Homeostatic Change

by Jan Yuill

I like to think of change (need for, resistance to) in a biological way.

When our bodies experience a disruption to the natural balance (disease, fatigue, hunger, low blood sugar, temperature, etc.), we seek to rebalance the system using external means (food, drugs, a sweater, etc.), or our bodies do it automatically (sweating, sleep, digestion, etc.). The balanced state in biology is called homeostasis.*

I believe that organizations function more like a biological system, than a mechanical one. Homeostasis challenges our (my) concept and handling of change. It is a response to conditions, rather than an initiative to change conditions. Perhaps, we should be talking about rebalancing (i.e. changing back to the equilibrium) in response to disruptions to the system? Do we need to let go of change-for-change-sake and the great-big-fat-goals-treadmill (a mechanical view), and see organizations as the living, breathing beings that they are? Good health and success look quite different through that lens.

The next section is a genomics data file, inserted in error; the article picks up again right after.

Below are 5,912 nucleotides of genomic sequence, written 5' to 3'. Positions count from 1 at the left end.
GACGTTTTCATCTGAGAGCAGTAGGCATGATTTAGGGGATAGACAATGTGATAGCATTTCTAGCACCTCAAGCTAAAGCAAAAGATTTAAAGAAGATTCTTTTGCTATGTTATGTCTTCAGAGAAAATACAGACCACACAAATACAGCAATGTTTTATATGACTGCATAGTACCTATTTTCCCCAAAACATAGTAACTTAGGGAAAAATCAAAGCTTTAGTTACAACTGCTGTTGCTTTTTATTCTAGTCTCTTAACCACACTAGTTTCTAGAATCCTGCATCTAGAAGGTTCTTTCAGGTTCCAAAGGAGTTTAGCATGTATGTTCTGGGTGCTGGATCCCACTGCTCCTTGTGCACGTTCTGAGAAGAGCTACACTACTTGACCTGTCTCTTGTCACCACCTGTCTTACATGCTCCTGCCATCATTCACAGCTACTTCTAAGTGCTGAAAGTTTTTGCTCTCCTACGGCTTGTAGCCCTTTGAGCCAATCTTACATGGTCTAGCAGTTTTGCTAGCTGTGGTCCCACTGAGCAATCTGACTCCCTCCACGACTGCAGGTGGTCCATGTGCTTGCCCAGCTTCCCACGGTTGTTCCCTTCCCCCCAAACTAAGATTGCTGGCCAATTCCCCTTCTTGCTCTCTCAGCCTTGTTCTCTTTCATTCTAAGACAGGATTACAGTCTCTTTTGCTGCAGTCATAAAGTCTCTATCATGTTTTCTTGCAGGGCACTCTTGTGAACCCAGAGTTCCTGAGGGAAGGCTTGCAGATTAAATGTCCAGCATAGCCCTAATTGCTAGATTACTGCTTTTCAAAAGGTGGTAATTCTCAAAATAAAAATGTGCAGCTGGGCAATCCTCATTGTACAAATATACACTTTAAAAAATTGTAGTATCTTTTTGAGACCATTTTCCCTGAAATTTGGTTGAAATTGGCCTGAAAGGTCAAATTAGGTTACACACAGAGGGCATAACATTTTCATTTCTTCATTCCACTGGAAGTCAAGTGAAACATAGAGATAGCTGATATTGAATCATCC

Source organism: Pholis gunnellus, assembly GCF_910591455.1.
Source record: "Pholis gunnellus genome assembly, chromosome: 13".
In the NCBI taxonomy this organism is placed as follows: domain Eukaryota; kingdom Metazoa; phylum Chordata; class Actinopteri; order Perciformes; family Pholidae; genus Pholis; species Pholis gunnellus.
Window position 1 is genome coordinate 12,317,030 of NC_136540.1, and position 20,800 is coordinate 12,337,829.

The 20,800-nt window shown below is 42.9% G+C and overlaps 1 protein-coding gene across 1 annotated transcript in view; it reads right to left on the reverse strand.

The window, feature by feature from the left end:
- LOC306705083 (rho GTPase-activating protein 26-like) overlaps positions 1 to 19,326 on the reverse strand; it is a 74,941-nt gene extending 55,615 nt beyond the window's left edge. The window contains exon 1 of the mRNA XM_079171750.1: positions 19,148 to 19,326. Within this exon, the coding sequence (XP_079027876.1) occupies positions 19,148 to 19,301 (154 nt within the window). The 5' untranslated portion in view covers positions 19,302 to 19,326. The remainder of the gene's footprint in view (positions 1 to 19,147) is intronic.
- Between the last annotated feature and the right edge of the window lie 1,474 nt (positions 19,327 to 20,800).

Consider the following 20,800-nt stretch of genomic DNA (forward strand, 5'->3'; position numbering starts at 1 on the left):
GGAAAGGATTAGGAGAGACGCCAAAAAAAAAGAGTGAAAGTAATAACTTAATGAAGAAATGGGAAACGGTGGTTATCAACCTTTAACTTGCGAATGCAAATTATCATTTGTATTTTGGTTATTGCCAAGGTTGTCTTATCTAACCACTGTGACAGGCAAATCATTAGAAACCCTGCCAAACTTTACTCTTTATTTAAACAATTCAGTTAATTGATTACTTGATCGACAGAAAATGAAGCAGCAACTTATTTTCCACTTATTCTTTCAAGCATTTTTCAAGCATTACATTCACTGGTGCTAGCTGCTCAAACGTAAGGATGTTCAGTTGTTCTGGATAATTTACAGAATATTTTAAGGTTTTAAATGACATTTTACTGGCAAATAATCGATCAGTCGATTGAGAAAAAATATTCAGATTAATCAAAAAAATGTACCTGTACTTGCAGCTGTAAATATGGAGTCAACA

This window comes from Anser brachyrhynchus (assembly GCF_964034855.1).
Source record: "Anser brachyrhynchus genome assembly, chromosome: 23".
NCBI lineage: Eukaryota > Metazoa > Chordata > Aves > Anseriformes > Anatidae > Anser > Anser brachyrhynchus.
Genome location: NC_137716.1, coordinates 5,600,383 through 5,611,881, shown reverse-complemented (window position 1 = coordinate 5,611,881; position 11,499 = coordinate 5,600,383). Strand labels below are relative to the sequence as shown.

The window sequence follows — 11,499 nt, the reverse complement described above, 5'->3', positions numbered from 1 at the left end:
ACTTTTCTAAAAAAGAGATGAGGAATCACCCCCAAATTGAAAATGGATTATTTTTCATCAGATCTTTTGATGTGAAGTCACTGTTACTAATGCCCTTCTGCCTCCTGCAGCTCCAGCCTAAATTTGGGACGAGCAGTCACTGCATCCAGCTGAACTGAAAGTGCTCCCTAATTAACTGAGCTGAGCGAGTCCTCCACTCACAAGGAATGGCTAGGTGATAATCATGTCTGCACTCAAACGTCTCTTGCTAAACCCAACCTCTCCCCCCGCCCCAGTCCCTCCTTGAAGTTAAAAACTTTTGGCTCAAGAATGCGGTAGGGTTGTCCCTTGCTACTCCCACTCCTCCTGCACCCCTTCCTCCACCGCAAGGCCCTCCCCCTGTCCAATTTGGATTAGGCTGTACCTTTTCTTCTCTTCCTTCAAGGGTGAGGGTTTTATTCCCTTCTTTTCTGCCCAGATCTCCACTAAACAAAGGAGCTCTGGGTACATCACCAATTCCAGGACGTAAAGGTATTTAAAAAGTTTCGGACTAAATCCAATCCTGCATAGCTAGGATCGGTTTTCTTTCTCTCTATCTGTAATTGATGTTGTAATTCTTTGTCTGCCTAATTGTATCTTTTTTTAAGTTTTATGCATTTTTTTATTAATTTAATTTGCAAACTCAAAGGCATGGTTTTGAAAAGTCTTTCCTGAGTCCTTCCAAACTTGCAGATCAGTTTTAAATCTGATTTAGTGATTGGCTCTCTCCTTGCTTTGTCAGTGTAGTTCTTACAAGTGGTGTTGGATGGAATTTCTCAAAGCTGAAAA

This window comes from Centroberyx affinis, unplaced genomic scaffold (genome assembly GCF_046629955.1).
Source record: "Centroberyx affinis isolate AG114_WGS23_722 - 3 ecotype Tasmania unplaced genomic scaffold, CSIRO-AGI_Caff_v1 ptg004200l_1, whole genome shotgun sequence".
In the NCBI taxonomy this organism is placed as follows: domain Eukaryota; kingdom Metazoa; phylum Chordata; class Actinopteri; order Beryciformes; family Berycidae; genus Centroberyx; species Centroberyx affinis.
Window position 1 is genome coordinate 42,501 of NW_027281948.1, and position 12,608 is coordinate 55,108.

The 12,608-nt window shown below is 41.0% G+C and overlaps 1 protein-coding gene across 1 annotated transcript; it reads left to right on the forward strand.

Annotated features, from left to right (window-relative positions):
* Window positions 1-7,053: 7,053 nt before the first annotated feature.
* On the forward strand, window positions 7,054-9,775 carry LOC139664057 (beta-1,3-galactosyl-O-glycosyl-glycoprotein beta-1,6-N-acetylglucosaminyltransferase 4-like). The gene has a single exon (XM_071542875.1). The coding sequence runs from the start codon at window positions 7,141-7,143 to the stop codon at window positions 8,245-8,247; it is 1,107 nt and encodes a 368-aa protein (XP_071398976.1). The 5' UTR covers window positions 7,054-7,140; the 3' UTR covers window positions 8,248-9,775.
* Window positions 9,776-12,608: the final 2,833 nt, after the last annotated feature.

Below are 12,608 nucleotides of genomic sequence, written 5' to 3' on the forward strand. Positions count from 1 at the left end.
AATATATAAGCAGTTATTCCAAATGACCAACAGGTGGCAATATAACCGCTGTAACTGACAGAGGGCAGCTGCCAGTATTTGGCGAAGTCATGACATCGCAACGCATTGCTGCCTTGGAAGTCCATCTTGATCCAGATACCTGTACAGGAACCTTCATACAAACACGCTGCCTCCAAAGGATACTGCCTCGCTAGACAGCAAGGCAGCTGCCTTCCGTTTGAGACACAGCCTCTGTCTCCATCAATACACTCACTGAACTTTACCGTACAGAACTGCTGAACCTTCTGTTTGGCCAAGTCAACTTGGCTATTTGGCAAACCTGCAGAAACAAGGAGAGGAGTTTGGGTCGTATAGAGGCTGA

The analogy to homeostasis becomes particularly useful when we realize that perfect balance is only fleeting. Think of a mobile that is in a balanced state. It is never still, but is actually in constant motion and rebalancing itself in response to air currents. Continuous change and improvement only make sense when they are in response to internal and external influences on the organization.

*Homeostasis – a relatively stable state of equilibrium or a tendency toward such a state between the different but interdependent elements or groups of elements of an organism or group. (Mirriam-Webster)

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